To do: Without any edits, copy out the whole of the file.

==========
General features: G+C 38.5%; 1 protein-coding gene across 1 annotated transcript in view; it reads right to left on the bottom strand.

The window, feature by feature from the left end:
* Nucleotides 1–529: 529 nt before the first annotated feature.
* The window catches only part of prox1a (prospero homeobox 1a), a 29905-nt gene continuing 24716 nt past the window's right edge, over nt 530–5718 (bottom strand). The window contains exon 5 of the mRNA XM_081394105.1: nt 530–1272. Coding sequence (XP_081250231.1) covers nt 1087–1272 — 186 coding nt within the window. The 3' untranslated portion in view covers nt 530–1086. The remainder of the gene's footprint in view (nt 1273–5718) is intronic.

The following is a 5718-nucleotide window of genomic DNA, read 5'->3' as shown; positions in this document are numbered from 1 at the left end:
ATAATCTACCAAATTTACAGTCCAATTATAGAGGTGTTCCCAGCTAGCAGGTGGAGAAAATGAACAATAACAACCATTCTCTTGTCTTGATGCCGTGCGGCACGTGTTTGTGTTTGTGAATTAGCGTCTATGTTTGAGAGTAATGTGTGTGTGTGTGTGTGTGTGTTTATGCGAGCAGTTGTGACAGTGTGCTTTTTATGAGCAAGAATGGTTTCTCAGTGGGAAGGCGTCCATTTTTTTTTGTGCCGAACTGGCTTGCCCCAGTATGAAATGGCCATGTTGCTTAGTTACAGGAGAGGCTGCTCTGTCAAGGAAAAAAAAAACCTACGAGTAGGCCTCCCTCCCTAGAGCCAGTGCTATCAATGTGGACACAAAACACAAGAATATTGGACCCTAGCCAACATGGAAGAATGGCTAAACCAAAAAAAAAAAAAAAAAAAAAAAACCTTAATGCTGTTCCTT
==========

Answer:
General features: G+C 38.5%; 1 protein-coding gene across 1 annotated transcript in view; it reads right to left on the bottom strand.

The window, feature by feature from the left end:
* Nucleotides 1–529: 529 nt before the first annotated feature.
* The window catches only part of prox1a (prospero homeobox 1a), a 29905-nt gene continuing 24716 nt past the window's right edge, over nt 530–5718 (bottom strand). The window contains exon 5 of the mRNA XM_081394105.1: nt 530–1272. Coding sequence (XP_081250231.1) covers nt 1087–1272 — 186 coding nt within the window. The 3' untranslated portion in view covers nt 530–1086. The remainder of the gene's footprint in view (nt 1273–5718) is intronic.

The following is a 5718-nucleotide window of genomic DNA, read 5'->3' as shown; positions in this document are numbered from 1 at the left end:
ATAATCTACCAAATTTACAGTCCAATTATAGAGGTGTTCCCAGCTAGCAGGTGGAGAAAATGAACAATAACAACCATTCTCTTGTCTTGATGCCGTGCGGCACGTGTTTGTGTTTGTGAATTAGCGTCTATGTTTGAGAGTAATGTGTGTGTGTGTGTGTGTGTGTTTATGCGAGCAGTTGTGACAGTGTGCTTTTTATGAGCAAGAATGGTTTCTCAGTGGGAAGGCGTCCATTTTTTTTTGTGCCGAACTGGCTTGCCCCAGTATGAAATGGCCATGTTGCTTAGTTACAGGAGAGGCTGCTCTGTCAAGGAAAAAAAAAACCTACGAGTAGGCCTCCCTCCCTAGAGCCAGTGCTATCAATGTGGACACAAAACACAAGAATATTGGACCCTAGCCAACATGGAAGAATGGCTAAACCAAAAAAAAAAAAAAAAAAAAAAAACCTTAATGCTGTTCCTT